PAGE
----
I cannot thank you enough for your generosity! The supplies will provide my students will the tools that they need to understand the importance of physics concept-waves and relate it to real life. These supplies will help my students to do real science by experimenting ( and not just reading about it). Thank you so much for considering my project. The supplies will help me to teach science effectively.

Words can not express my gratitude toward you for fulfilling my project. Books are a very important part of a child’s education. I explained Donor’s Choose to my students and they are also very grateful and wanted me to thank you from them.

My students are going to love the STEM Kits you helped bring to our classroom. Preparing our children for the future is key and with your generosity, we are getting them on their way! We truly appreciate your support and thoughtfulness!

I couldn’t believe it when I opened my email and saw that my project was fully funded. My students are going to be so excited to be able use Legos and K’nexes to test and explore Science, and engineering concepts. Thank you again for supporting my students’ learning!

With these additional Osmo resources, my students will be able to work independently or collaborate with other students. These games will increase our coding skills, critical thinking, reading, and leadership habits. I can’t wait to watch my students get started!

Thank you so much for your donation and support of Donors Choose, public school, and my classroom. I cannot tell you how much this means to my students and classroom. Having adequate and functional workspace is so important to student learning and classroom culture. Thank you, thank you! My students are going to be thrilled. I cannot wait to tell them the good news. Thank you for your generosity.

These multicultural books and posters that will give my students exposure to the world around them. The posters are real and relevant pictures of real families from around the world and the diverse photos of people of all ages and cultures from all over the world! I could not provide the hands on materials my young students nee without donors like you and Donors Choose. I am externally grateful!

We have really been working on math skills and helping families so that they can work with their child at home too. We are so excited to be able to offer fun games and activities to families during our March into Math event!

Thank you so much for your generous donation! I cannot wait to start implementing this interactive board and I am excited for all the possibilities to further engage my students. This device can be used in math, ELA, science, and all other content areas. I know my students will be incredibly excited to use this!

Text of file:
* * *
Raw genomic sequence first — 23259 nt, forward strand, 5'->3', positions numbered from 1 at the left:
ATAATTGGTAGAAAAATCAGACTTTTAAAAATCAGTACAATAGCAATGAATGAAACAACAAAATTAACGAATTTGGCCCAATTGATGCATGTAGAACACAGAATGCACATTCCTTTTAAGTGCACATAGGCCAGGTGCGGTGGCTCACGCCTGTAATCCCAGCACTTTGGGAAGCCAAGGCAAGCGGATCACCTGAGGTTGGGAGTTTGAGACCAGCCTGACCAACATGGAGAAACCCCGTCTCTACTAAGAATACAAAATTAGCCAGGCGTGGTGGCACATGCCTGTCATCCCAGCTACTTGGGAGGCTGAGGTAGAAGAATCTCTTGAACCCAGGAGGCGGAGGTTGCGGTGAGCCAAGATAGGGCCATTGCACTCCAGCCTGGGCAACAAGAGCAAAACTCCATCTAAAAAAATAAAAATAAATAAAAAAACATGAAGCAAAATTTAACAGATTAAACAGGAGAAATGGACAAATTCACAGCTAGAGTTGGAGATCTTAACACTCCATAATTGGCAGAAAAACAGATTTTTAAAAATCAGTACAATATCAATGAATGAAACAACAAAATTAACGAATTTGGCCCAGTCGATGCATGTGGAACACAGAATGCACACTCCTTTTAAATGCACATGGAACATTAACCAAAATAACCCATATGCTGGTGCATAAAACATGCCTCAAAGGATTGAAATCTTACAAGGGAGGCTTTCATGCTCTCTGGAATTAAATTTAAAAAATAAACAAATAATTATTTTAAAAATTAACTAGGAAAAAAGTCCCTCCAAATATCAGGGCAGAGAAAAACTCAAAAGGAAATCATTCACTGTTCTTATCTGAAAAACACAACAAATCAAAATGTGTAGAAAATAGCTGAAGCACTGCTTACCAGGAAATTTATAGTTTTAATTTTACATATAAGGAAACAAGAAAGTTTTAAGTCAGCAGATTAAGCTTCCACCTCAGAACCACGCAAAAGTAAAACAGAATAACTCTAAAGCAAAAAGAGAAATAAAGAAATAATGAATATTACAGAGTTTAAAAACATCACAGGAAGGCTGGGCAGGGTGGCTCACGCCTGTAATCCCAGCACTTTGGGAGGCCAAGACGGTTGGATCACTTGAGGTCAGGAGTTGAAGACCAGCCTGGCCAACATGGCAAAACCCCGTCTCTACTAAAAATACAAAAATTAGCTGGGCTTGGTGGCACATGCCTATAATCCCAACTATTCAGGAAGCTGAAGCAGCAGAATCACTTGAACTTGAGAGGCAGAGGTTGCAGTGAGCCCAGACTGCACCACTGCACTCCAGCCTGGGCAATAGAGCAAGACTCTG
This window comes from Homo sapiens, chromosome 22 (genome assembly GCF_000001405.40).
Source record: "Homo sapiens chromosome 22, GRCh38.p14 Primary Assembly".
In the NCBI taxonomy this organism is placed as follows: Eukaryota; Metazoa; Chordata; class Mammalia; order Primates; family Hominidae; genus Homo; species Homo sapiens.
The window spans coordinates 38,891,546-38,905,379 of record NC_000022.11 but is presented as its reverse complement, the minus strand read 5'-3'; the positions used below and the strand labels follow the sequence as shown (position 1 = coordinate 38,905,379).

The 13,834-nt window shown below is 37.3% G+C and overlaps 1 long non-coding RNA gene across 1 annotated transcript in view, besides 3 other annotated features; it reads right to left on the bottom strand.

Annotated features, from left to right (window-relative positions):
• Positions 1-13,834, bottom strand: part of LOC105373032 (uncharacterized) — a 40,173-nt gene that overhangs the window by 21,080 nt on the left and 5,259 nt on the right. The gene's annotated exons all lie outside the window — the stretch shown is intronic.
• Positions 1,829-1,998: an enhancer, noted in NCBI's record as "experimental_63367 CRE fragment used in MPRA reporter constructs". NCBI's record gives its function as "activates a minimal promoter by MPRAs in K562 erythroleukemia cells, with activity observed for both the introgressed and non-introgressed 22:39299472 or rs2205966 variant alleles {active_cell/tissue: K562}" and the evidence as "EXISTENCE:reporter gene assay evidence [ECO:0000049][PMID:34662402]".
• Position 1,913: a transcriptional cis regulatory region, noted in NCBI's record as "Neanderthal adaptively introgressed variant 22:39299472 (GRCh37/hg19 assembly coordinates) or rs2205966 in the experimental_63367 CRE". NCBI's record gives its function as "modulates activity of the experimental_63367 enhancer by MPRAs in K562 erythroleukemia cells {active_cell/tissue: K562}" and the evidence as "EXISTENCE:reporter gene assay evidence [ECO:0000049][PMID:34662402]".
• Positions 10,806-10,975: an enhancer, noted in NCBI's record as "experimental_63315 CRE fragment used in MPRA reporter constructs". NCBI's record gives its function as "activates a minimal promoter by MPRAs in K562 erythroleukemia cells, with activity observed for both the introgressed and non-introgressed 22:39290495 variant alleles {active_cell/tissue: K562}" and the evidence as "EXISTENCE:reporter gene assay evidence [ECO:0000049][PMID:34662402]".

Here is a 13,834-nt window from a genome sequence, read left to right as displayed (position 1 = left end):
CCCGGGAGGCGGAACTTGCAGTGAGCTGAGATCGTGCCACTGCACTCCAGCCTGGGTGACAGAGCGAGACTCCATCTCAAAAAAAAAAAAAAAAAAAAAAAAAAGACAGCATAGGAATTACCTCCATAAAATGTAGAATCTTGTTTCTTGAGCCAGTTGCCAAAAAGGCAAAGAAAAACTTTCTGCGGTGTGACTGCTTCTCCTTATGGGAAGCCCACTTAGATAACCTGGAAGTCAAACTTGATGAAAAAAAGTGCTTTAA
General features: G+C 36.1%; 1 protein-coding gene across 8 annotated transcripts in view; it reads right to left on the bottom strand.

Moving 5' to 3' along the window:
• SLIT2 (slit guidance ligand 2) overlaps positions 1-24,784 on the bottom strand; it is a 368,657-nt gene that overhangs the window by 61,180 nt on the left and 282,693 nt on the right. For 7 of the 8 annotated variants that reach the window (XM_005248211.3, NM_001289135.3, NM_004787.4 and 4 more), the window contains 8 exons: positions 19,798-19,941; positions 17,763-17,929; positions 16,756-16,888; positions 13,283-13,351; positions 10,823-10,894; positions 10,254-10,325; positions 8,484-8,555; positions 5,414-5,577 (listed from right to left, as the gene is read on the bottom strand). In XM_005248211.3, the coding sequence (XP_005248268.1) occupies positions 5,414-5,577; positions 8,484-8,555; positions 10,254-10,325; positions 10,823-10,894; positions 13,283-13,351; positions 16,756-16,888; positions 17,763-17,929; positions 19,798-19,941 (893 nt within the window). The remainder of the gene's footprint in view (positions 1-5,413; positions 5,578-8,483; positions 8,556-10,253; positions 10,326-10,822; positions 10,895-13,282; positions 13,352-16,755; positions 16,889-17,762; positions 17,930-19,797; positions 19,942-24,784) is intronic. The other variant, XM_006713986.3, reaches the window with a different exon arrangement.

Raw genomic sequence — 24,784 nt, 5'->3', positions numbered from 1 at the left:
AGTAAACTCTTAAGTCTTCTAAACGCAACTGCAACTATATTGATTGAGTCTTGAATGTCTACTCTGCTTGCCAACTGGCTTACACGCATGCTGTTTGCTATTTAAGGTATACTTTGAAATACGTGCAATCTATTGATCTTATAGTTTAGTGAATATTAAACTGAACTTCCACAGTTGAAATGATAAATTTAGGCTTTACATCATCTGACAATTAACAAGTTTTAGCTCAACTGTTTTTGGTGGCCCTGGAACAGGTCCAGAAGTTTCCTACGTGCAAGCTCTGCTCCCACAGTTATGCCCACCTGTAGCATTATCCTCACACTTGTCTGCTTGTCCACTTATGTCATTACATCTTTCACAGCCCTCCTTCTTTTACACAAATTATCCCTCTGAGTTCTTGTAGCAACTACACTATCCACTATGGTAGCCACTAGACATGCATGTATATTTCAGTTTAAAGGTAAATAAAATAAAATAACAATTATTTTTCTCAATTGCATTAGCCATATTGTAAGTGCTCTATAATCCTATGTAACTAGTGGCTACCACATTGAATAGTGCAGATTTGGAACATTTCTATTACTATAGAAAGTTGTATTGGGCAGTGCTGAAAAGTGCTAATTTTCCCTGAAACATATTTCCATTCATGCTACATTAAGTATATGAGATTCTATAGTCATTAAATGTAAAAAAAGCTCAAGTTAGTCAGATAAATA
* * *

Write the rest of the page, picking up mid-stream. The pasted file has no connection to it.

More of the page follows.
My students will be able to truly see their work come alive in front of them. Their level of understanding is going to jump by leaps and bounds. Their ability to read and be successful writers is going to be so much more obtainable. I thank you for taking a part in our future leaders and being so selfless to change the trajectory of a child’s future.

My students will be very happy when they use the kits to develop their programming skills. They are going to show their coding skills to their parents and friends. It is the best Christmas gift for my students and my school. Thank you.

Thank you so much for funding my Wobble and Buzz project! My students are super excited about the wobble seats and buzzers so they can wobble and buzz themselves to success. My students will be more attentive during activities involving our buzzers by using the wobble seats to help them stay focused.

We are excited to learn all about space with the many goodies we will receive! I know students will enjoy counting astronauts, putting together the spaceship gears, and listening to the many space stories coming our way. The planets will be perfect for when we learn all about them! Thanks again.

Headphones will benefit my students tremendously since many of them have a reading deficit and need passages and questions read to them. This will be another learning tool that will be beneficial in learning centers and online interventions. Thank you again for your generosity!!

With your help we are building a robotics problem that is free for the students and their parents or guardians. These items help build a robot that the students can compete against more well-funded high schools. Thanks again for your support.

We are so appreciative and thankful that you chose to fund our project! There are so many amazing things that we will be able to do with these supplies! We will use these supplies in ALL of our learning centers! Thank you again and again!!

I am in shock, and so grateful that my students will be able to have these dry erase board to use in class! These dry erase boards will allow my students so many opportunities in class! Thank you so much, once again this means the world to both myself and to my students.

I am beyond grateful for the opportunity to bring 21st century skills into my gifted classroom! I am always on the lookout for innovate resources to enrich and engage my gifted students. Students will be so excited to dig into coding when we return from Winter Break.

EPtalk by Dr. Jayne 12/19/19

December 19, 2019 Dr. Jayne 2 Comments